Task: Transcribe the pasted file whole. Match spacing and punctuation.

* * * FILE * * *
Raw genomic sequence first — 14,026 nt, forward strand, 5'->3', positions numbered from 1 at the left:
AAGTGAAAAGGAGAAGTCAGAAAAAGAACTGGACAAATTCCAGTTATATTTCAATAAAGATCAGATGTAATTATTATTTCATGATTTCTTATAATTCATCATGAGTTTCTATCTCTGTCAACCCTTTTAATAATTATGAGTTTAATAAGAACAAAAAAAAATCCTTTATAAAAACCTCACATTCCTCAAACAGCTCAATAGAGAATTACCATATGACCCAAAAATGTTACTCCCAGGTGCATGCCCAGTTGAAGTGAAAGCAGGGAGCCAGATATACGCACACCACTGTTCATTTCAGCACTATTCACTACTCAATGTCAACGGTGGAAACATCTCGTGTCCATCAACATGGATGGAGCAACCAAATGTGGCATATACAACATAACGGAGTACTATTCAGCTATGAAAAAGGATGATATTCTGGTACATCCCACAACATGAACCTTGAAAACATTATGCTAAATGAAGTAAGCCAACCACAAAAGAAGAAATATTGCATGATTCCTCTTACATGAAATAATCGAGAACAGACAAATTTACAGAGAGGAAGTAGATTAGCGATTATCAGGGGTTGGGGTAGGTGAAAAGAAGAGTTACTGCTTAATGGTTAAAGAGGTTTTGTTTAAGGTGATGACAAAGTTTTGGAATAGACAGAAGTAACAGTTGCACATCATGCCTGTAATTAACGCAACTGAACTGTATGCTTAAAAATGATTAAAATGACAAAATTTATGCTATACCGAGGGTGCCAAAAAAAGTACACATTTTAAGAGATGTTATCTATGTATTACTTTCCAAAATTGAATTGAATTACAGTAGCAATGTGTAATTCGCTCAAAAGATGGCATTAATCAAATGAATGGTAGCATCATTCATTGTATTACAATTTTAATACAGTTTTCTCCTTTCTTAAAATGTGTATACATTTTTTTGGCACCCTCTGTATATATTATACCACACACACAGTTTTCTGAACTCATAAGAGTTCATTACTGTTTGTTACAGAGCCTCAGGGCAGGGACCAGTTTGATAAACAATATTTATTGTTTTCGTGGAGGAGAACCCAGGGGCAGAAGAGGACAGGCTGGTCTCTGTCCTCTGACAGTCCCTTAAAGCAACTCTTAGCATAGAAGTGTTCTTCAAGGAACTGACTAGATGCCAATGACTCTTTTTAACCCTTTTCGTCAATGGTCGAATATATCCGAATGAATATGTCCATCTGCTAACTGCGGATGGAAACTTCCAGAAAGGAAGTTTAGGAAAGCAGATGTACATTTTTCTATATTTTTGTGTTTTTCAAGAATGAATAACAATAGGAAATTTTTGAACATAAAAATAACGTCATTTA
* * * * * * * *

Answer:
Raw genomic sequence first — 14,026 nt, forward strand, 5'->3', positions numbered from 1 at the left:
AAGTGAAAAGGAGAAGTCAGAAAAAGAACTGGACAAATTCCAGTTATATTTCAATAAAGATCAGATGTAATTATTATTTCATGATTTCTTATAATTCATCATGAGTTTCTATCTCTGTCAACCCTTTTAATAATTATGAGTTTAATAAGAACAAAAAAAAATCCTTTATAAAAACCTCACATTCCTCAAACAGCTCAATAGAGAATTACCATATGACCCAAAAATGTTACTCCCAGGTGCATGCCCAGTTGAAGTGAAAGCAGGGAGCCAGATATACGCACACCACTGTTCATTTCAGCACTATTCACTACTCAATGTCAACGGTGGAAACATCTCGTGTCCATCAACATGGATGGAGCAACCAAATGTGGCATATACAACATAACGGAGTACTATTCAGCTATGAAAAAGGATGATATTCTGGTACATCCCACAACATGAACCTTGAAAACATTATGCTAAATGAAGTAAGCCAACCACAAAAGAAGAAATATTGCATGATTCCTCTTACATGAAATAATCGAGAACAGACAAATTTACAGAGAGGAAGTAGATTAGCGATTATCAGGGGTTGGGGTAGGTGAAAAGAAGAGTTACTGCTTAATGGTTAAAGAGGTTTTGTTTAAGGTGATGACAAAGTTTTGGAATAGACAGAAGTAACAGTTGCACATCATGCCTGTAATTAACGCAACTGAACTGTATGCTTAAAAATGATTAAAATGACAAAATTTATGCTATACCGAGGGTGCCAAAAAAAGTACACATTTTAAGAGATGTTATCTATGTATTACTTTCCAAAATTGAATTGAATTACAGTAGCAATGTGTAATTCGCTCAAAAGATGGCATTAATCAAATGAATGGTAGCATCATTCATTGTATTACAATTTTAATACAGTTTTCTCCTTTCTTAAAATGTGTATACATTTTTTTGGCACCCTCTGTATATATTATACCACACACACAGTTTTCTGAACTCATAAGAGTTCATTACTGTTTGTTACAGAGCCTCAGGGCAGGGACCAGTTTGATAAACAATATTTATTGTTTTCGTGGAGGAGAACCCAGGGGCAGAAGAGGACAGGCTGGTCTCTGTCCTCTGACAGTCCCTTAAAGCAACTCTTAGCATAGAAGTGTTCTTCAAGGAACTGACTAGATGCCAATGACTCTTTTTAACCCTTTTCGTCAATGGTCGAATATATCCGAATGAATATGTCCATCTGCTAACTGCGGATGGAAACTTCCAGAAAGGAAGTTTAGGAAAGCAGATGTACATTTTTCTATATTTTTGTGTTTTTCAAGAATGAATAACAATAGGAAATTTTTGAACATAAAAATAACGTCATTTA